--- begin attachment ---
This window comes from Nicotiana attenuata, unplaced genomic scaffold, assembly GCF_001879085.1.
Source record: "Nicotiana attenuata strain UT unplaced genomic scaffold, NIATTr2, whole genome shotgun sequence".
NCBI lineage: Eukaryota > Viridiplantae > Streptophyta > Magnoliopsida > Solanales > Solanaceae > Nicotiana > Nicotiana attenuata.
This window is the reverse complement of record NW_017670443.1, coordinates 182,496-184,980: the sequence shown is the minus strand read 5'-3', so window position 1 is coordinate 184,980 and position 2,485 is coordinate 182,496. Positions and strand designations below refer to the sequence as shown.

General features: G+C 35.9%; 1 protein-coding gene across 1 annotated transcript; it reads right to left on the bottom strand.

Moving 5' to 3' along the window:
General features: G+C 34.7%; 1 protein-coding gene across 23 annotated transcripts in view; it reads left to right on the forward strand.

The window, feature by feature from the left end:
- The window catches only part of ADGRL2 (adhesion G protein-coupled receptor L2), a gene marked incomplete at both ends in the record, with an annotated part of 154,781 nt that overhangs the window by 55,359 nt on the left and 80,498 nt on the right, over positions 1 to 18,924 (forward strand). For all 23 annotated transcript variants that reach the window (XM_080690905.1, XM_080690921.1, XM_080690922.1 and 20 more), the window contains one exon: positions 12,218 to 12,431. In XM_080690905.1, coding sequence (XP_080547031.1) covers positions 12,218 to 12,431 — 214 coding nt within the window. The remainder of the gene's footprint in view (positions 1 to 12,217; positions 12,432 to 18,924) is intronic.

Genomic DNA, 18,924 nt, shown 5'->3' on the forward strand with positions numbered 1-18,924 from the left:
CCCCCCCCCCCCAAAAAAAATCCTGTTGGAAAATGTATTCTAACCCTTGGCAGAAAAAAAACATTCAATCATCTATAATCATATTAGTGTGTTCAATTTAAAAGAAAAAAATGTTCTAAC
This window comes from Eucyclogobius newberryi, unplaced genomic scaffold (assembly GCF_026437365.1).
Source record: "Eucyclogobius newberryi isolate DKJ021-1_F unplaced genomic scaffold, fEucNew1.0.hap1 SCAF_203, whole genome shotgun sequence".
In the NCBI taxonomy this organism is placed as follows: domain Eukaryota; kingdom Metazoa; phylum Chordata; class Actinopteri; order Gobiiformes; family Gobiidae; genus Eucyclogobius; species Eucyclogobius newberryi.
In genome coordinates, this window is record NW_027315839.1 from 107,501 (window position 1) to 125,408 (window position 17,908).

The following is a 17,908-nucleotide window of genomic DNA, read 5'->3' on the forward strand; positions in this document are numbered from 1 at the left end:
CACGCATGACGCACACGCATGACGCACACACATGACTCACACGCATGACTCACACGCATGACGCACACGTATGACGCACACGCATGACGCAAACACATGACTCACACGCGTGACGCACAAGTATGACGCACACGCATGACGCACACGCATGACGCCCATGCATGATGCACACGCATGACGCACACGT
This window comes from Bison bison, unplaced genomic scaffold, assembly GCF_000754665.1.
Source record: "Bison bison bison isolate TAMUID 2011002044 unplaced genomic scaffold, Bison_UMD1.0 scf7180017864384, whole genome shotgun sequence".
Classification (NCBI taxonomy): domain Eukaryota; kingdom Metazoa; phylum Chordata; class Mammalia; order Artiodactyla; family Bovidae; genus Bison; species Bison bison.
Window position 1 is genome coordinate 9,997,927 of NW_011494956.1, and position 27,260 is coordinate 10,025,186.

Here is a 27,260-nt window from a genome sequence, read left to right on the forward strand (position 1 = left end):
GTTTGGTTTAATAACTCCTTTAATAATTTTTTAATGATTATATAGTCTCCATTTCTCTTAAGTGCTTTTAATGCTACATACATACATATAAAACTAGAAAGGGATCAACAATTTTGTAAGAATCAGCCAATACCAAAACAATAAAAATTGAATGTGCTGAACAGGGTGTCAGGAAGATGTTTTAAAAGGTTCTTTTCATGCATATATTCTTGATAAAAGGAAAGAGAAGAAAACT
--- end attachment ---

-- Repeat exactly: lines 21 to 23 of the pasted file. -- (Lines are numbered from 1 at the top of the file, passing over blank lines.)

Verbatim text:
Window position 1 is genome coordinate 9,997,927 of NW_011494956.1, and position 27,260 is coordinate 10,025,186.

Here is a 27,260-nt window from a genome sequence, read left to right on the forward strand (position 1 = left end):
GTTTGGTTTAATAACTCCTTTAATAATTTTTTAATGATTATATAGTCTCCATTTCTCTTAAGTGCTTTTAATGCTACATACATACATATAAAACTAGAAAGGGATCAACAATTTTGTAAGAATCAGCCAATACCAAAACAATAAAAATTGAATGTGCTGAACAGGGTGTCAGGAAGATGTTTTAAAAGGTTCTTTTCATGCATATATTCTTGATAAAAGGAAAGAGAAGAAAACT